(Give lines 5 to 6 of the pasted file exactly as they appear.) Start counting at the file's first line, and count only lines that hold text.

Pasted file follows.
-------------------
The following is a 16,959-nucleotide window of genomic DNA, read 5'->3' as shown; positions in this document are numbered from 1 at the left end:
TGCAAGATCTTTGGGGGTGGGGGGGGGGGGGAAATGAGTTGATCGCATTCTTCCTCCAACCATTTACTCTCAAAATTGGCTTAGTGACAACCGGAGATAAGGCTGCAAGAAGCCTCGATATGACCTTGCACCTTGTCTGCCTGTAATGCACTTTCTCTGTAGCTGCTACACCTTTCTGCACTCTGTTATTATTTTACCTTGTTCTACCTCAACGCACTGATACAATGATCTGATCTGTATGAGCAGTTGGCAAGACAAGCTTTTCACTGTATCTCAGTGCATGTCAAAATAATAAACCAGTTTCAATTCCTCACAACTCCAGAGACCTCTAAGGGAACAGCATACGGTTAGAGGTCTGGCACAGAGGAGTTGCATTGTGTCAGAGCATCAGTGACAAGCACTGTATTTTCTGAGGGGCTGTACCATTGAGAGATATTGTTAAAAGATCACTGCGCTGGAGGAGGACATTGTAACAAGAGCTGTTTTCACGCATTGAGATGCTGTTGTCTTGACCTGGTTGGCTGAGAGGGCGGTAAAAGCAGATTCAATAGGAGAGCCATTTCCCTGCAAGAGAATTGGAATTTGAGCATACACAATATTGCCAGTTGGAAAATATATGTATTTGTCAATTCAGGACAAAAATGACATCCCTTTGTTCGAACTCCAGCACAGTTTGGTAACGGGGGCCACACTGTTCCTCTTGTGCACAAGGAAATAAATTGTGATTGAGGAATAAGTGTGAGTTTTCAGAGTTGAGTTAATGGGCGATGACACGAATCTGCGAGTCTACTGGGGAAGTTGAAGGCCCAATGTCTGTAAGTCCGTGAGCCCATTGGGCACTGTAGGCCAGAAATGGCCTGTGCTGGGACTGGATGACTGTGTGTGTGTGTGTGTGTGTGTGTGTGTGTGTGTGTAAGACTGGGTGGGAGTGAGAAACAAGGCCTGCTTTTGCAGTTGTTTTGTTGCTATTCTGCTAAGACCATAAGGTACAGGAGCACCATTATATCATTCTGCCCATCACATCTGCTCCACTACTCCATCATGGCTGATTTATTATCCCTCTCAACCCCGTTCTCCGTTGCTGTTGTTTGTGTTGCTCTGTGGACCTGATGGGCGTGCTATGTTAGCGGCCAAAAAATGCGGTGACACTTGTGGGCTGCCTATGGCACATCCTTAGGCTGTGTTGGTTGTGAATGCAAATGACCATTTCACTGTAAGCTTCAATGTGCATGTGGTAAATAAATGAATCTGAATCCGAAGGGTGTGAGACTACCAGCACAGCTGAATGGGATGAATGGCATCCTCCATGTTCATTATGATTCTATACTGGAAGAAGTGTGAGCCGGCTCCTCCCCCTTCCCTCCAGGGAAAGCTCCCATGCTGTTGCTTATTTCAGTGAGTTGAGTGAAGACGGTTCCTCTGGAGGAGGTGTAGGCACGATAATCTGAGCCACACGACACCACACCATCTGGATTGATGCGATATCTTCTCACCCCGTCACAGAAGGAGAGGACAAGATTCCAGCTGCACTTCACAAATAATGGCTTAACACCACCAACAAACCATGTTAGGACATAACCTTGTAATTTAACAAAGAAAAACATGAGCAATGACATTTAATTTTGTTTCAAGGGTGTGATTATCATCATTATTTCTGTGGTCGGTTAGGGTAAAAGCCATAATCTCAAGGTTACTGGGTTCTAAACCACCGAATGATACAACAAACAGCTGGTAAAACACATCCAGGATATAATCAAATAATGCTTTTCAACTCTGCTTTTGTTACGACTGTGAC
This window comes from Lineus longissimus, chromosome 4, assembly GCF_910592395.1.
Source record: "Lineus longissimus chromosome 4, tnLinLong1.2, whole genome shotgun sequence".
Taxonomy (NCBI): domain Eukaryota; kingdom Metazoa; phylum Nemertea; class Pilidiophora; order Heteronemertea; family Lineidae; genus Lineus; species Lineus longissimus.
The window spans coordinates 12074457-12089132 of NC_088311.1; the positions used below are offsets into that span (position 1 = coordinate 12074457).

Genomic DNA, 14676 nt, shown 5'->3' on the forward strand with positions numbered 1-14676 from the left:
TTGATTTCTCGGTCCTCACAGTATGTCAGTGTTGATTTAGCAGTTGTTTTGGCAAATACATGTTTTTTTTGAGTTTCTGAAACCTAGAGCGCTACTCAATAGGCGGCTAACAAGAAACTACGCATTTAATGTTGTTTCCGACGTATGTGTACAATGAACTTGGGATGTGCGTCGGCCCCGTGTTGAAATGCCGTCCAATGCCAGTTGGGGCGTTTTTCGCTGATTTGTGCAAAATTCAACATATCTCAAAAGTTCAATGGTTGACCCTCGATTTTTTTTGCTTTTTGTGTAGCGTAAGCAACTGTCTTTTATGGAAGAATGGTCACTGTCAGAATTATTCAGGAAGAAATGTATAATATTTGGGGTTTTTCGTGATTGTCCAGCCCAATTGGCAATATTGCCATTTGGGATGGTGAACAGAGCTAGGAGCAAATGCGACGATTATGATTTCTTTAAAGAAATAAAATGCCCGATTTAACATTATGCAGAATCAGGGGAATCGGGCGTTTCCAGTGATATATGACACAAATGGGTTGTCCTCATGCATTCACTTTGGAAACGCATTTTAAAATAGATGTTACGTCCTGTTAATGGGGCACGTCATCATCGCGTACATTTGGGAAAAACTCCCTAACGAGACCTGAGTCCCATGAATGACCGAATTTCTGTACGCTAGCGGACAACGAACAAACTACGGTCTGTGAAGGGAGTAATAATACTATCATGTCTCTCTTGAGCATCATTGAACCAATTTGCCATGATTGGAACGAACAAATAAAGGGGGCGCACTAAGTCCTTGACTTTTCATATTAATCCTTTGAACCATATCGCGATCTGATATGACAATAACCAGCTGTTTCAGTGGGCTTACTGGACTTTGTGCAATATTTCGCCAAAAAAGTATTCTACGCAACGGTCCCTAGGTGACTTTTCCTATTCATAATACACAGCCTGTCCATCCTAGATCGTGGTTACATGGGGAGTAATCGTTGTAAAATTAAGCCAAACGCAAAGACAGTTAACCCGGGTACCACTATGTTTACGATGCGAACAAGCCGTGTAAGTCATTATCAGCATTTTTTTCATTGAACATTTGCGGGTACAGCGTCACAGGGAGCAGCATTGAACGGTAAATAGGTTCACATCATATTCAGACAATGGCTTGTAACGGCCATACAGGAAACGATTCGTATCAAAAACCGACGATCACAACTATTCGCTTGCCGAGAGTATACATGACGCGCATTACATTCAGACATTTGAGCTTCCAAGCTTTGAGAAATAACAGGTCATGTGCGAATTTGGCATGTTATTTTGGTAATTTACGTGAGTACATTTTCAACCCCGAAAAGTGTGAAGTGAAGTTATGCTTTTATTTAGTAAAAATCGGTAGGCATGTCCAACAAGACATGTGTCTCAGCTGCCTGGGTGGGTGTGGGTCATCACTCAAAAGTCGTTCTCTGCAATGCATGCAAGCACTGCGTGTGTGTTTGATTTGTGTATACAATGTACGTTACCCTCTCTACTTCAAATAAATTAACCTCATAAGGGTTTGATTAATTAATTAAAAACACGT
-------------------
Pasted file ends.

Taxonomy (NCBI): domain Eukaryota; kingdom Metazoa; phylum Nemertea; class Pilidiophora; order Heteronemertea; family Lineidae; genus Lineus; species Lineus longissimus.
The window spans coordinates 12074457-12089132 of NC_088311.1; the positions used below are offsets into that span (position 1 = coordinate 12074457).